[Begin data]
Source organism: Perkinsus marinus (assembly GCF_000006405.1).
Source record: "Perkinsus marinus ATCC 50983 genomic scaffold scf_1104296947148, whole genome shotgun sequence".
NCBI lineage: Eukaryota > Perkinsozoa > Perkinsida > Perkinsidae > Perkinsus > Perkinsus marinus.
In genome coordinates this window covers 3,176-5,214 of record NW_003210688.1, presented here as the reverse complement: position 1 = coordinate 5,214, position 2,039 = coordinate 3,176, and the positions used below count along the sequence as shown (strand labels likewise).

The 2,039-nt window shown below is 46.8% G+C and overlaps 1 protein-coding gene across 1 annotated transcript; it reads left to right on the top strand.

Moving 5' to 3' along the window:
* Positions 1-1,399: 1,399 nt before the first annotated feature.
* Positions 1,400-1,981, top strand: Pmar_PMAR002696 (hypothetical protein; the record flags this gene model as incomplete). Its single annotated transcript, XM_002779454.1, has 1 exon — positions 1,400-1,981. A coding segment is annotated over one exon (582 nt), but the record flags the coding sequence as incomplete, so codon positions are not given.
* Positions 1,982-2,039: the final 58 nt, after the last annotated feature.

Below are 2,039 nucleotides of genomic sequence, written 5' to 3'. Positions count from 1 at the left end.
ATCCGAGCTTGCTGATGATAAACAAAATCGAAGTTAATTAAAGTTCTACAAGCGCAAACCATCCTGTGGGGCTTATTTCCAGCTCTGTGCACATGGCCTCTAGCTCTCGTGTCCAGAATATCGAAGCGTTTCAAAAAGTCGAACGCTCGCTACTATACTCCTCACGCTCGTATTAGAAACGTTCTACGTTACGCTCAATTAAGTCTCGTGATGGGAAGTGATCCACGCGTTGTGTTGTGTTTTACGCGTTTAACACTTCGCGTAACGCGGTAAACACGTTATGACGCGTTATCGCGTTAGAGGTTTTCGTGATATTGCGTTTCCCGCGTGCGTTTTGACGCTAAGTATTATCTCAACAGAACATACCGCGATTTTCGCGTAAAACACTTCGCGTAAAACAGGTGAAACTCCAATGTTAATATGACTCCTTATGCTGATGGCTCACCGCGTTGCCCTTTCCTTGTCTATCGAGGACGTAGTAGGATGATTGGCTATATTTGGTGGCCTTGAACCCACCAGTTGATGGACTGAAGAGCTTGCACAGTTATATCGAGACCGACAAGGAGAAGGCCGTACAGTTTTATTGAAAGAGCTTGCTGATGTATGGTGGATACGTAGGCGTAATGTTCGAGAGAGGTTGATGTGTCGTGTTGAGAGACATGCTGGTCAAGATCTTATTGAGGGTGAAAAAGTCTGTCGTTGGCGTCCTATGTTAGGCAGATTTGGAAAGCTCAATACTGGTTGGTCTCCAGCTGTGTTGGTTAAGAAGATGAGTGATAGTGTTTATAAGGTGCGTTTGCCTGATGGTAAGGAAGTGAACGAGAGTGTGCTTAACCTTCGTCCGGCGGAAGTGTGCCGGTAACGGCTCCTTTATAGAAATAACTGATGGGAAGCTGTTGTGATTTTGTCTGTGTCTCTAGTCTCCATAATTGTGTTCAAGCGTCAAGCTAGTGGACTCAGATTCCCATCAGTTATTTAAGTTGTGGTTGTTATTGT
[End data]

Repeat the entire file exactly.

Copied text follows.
Source organism: Perkinsus marinus (assembly GCF_000006405.1).
Source record: "Perkinsus marinus ATCC 50983 genomic scaffold scf_1104296947148, whole genome shotgun sequence".
NCBI lineage: Eukaryota > Perkinsozoa > Perkinsida > Perkinsidae > Perkinsus > Perkinsus marinus.
In genome coordinates this window covers 3,176-5,214 of record NW_003210688.1, presented here as the reverse complement: position 1 = coordinate 5,214, position 2,039 = coordinate 3,176, and the positions used below count along the sequence as shown (strand labels likewise).

The 2,039-nt window shown below is 46.8% G+C and overlaps 1 protein-coding gene across 1 annotated transcript; it reads left to right on the top strand.

Moving 5' to 3' along the window:
* Positions 1-1,399: 1,399 nt before the first annotated feature.
* Positions 1,400-1,981, top strand: Pmar_PMAR002696 (hypothetical protein; the record flags this gene model as incomplete). Its single annotated transcript, XM_002779454.1, has 1 exon — positions 1,400-1,981. A coding segment is annotated over one exon (582 nt), but the record flags the coding sequence as incomplete, so codon positions are not given.
* Positions 1,982-2,039: the final 58 nt, after the last annotated feature.

Below are 2,039 nucleotides of genomic sequence, written 5' to 3'. Positions count from 1 at the left end.
ATCCGAGCTTGCTGATGATAAACAAAATCGAAGTTAATTAAAGTTCTACAAGCGCAAACCATCCTGTGGGGCTTATTTCCAGCTCTGTGCACATGGCCTCTAGCTCTCGTGTCCAGAATATCGAAGCGTTTCAAAAAGTCGAACGCTCGCTACTATACTCCTCACGCTCGTATTAGAAACGTTCTACGTTACGCTCAATTAAGTCTCGTGATGGGAAGTGATCCACGCGTTGTGTTGTGTTTTACGCGTTTAACACTTCGCGTAACGCGGTAAACACGTTATGACGCGTTATCGCGTTAGAGGTTTTCGTGATATTGCGTTTCCCGCGTGCGTTTTGACGCTAAGTATTATCTCAACAGAACATACCGCGATTTTCGCGTAAAACACTTCGCGTAAAACAGGTGAAACTCCAATGTTAATATGACTCCTTATGCTGATGGCTCACCGCGTTGCCCTTTCCTTGTCTATCGAGGACGTAGTAGGATGATTGGCTATATTTGGTGGCCTTGAACCCACCAGTTGATGGACTGAAGAGCTTGCACAGTTATATCGAGACCGACAAGGAGAAGGCCGTACAGTTTTATTGAAAGAGCTTGCTGATGTATGGTGGATACGTAGGCGTAATGTTCGAGAGAGGTTGATGTGTCGTGTTGAGAGACATGCTGGTCAAGATCTTATTGAGGGTGAAAAAGTCTGTCGTTGGCGTCCTATGTTAGGCAGATTTGGAAAGCTCAATACTGGTTGGTCTCCAGCTGTGTTGGTTAAGAAGATGAGTGATAGTGTTTATAAGGTGCGTTTGCCTGATGGTAAGGAAGTGAACGAGAGTGTGCTTAACCTTCGTCCGGCGGAAGTGTGCCGGTAACGGCTCCTTTATAGAAATAACTGATGGGAAGCTGTTGTGATTTTGTCTGTGTCTCTAGTCTCCATAATTGTGTTCAAGCGTCAAGCTAGTGGACTCAGATTCCCATCAGTTATTTAAGTTGTGGTTGTTATTGT